Essential Architecture-  Amsterdam

Westerkerk

architect

Hendrick de Keyser

location

in Amsterdam's Jordaan district, at the bank of the Prinsengracht canal.

date

1620-1631

style

 

construction

 

type

Protestant Church
 
 
 
 
 
   
The spire is the highest church tower in Amsterdam, at 85 meters (279 feet). The crown topping the spire is the Emperor's Crown of Maximilian I. The church bells were made by the brothers Hemony.

Rembrandt van Rijn was buried in the Westerkerk on October 8, 1669. The exact location of the grave is unknown, but presumed to be somewhere along the northern wall. Rembrandt's lover Hendrickje Stoffels is also buried here, and his son Titus van Rijn may also be buried here. Other painters buried in the Westerkerk are Nicolaes Berchem, Gillis d'Hondecoeter, Melchior d'Hondecoeter and Govert Flinck. The church organ is decorated with doors painted by Gerard de Lairesse.

The Westerkerk is located close to the Achterhuis (now Anne Frank House) where diarist Anne Frank, her family and others hid from Nazi persecution for two years during World War II. The Westerkerk is mentioned frequently in her diary - its clock tower could be seen from the attic of the Achterhuis and Anne Frank described the chiming of the clock as a source of comfort. A memorial statue of Frank is located outside the church.

Near the Westerkerk is the Homomonument, a memorial for men and women persecuted for their homosexuality.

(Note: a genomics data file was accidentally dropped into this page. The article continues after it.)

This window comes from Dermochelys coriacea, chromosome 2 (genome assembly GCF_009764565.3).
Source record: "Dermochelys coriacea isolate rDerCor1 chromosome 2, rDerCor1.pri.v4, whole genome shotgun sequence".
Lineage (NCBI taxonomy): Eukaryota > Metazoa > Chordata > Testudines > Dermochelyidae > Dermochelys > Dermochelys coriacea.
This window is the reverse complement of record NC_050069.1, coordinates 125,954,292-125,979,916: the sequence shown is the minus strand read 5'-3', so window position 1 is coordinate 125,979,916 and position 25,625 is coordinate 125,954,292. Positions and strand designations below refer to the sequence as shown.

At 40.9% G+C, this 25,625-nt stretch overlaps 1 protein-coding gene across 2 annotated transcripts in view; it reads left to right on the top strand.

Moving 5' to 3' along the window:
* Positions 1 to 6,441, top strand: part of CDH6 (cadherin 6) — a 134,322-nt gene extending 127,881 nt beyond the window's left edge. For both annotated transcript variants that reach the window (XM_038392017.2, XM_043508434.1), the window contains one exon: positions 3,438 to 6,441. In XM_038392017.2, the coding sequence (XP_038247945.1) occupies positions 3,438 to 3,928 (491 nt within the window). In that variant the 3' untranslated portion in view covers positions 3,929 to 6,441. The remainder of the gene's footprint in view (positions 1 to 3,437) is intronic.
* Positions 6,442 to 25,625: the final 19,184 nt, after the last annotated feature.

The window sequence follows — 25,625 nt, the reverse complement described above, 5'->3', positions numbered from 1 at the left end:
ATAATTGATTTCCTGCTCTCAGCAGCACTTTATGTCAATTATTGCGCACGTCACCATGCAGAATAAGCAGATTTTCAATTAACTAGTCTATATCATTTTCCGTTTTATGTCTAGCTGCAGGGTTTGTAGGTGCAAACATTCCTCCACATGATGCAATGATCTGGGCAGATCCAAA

On March 10, 1969 Queen Beatrix (then Princess Beatrix) married Prince Claus in the Westerkerk.

There is also a church called Westerkerk in other Dutch towns, including Leeuwarden, Enkhuizen, Amersfoort, Bunschoten, Ermelo and Capelle aan den IJssel.

 

Westerkerk (1620/31)

The necessity to undertake the construction of additional churches was the inevitable result of the 1613 urban expansion project. In 1620, therefore, a decision was made to build two churches, the Noorderkerk and the Westerkerk. The Westerkerk was planned as a large church catering for the religious needs of the inhabitants of the northern part of the ring of canals. A smaller church, the Noorderkerk, was designed for church-goers in the Jordaan area, a far less prestigious neighbourhood just outside the ring of canals. On September 9, 1620 the foundation stone for the Westerkerk was laid.

The tower of the Westerkerk
rising high above
the surrounding buildings

In many respects the Westerkerk, designed by Hendrick de Keyser, resembles the Zuiderkerk, built by the same architect twenty years before. However, the overall design of the Westerkerk is much more monumental. After Hendrick’s death, on May 15, 1621, his son Pieter succeeded him as city architect. In that capacity he supervised a large part of the construction process. On the occasion of Whitsun 1631 the church officially opened its gates. At that point in time it was the largest church in the world ever built for the Protestant service, a position that was taken over by Wren’s St. Paul’s Cathedral only a few decades later. The groundplan is very similar to the groundplan of the Zuiderkerk: a rectangular space consisting of six bays. The elevation shows the basic set-up of a basilica: a tall nave and two much lower aisles, allowing for clerestories and an abundance of daylight. Because of this arrangement there was plenty of space for two tall transepts letting in even more light. On the outside the transepts are articulated by top gables crowned by triangular frontons. Hendrick de Keyser’s original design included truncated top gables similar to the Noorderkerk. Finally, however, the top gables of the transepts were modified. The tower also underwent some adjustments.

Reconstruction of Hendrick de Keyser’s original design (without spire)
by H. Zantkuyl